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Nature. 2004 Aug 19;430(7002):905-8. Epub 2004 Jul 4.

Crystal structure of a complex between anthrax toxin and its host cell receptor.

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Program on Cell Adhesion, The Burnham Institute, 10901 North Torrey Pines Road, La Jolla, California 92037, USA.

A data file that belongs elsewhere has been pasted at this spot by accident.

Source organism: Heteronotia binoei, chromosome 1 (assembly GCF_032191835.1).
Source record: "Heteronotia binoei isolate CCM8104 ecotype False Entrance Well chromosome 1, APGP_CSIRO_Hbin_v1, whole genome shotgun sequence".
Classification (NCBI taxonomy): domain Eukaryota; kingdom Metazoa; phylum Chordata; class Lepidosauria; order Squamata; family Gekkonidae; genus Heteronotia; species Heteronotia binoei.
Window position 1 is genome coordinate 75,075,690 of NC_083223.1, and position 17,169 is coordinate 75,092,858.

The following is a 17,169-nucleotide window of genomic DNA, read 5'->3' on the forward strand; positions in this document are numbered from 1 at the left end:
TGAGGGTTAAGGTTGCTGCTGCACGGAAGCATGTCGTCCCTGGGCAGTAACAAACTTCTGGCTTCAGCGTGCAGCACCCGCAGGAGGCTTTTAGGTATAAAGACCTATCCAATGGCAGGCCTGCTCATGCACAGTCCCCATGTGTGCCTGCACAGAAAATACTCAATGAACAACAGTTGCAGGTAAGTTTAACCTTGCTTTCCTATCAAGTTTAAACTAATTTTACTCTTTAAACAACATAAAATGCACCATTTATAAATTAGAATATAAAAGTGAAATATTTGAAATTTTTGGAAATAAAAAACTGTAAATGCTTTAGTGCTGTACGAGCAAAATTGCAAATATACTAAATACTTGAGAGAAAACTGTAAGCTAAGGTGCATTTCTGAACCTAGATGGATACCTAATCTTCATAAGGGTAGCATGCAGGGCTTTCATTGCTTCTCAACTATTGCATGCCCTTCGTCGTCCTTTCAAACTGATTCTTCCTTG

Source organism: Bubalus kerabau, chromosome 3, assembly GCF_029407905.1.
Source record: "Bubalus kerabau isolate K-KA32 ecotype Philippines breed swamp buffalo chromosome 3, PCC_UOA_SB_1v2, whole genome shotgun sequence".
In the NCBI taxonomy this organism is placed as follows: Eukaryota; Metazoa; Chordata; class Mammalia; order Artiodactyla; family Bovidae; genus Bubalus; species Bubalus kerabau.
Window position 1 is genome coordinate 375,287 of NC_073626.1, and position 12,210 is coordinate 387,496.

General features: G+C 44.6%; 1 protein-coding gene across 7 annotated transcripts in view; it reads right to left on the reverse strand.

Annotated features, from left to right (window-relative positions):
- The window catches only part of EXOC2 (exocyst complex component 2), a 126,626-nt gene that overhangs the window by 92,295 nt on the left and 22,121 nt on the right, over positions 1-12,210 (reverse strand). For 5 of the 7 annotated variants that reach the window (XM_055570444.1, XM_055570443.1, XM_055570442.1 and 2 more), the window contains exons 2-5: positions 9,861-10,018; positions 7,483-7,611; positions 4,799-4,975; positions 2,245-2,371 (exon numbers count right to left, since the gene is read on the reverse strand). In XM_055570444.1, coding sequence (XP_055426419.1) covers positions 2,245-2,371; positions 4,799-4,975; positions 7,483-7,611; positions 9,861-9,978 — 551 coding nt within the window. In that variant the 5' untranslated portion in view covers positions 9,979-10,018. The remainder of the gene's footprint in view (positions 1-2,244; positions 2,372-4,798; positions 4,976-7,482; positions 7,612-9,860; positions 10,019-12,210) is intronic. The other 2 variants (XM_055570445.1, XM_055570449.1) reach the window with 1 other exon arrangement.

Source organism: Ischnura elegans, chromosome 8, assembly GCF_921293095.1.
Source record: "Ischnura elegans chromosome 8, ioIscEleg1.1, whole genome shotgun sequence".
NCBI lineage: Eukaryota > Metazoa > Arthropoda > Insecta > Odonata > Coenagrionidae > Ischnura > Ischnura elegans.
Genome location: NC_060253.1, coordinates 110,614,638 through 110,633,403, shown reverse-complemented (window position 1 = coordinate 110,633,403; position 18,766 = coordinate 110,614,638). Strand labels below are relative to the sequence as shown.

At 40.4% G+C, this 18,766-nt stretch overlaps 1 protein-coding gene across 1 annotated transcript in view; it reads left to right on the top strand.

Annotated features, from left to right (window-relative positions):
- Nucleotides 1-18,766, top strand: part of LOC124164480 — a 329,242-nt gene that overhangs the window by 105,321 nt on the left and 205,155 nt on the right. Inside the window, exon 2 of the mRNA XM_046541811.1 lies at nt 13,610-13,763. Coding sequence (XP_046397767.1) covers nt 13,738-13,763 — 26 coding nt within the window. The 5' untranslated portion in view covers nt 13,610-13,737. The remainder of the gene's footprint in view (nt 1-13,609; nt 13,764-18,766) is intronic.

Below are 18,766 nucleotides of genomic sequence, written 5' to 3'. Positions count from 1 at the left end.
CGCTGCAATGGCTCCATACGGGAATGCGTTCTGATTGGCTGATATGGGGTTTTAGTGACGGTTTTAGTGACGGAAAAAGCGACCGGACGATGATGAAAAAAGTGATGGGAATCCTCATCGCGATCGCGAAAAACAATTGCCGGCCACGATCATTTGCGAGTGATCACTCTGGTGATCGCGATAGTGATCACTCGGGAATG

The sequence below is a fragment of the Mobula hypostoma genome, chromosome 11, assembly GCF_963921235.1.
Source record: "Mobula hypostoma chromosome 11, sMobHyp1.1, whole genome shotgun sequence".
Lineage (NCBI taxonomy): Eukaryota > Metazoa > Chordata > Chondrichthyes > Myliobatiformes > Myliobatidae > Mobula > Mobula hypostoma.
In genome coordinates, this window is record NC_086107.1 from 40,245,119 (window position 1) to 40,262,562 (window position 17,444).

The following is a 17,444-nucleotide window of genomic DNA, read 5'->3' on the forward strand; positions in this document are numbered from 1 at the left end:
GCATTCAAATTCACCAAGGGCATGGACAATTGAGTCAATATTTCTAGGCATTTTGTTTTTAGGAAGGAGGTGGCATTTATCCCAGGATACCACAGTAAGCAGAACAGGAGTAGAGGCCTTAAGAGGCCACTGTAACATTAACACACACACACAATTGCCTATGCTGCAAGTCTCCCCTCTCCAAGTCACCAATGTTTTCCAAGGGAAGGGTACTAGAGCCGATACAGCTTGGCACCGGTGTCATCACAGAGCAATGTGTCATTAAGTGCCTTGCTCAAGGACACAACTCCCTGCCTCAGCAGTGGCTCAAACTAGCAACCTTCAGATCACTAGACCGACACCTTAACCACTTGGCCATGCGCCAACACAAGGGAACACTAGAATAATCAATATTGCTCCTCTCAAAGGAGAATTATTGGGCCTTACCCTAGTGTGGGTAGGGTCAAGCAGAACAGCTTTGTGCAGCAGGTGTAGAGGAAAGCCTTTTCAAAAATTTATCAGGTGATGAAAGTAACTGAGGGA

Anthrax toxin consists of the proteins protective antigen (PA), lethal factor (LF) and oedema factor (EF). The first step of toxin entry into host cells is the recognition by PA of a receptor on the surface of the target cell. Subsequent cleavage of receptor-bound PA enables EF and LF to bind and form a heptameric PA63 pre-pore, which triggers endocytosis. Upon acidification of the endosome, PA63 forms a pore that inserts into the membrane and translocates EF and LF into the cytosol. Two closely related host cell receptors, TEM8 and CMG2, have been identified. Both bind to PA with high affinity and are capable of mediating toxicity. Here, we report the crystal structure of the PA-CMG2 complex at 2.5 A resolution. The structure reveals an extensive receptor-pathogen interaction surface mimicking the non-pathogenic recognition of the extracellular matrix by integrins. The binding surface is closely conserved in the two receptors and across species, but is quite different in the integrin domains, explaining the specificity of the interaction. CMG2 engages two domains of PA, and modelling of the receptor-bound PA63 heptamer suggests that the receptor acts as a pH-sensitive brace to ensure accurate and timely membrane insertion. The structure provides new leads for the discovery of anthrax anti-toxins, and should aid the design of cancer therapeutics.

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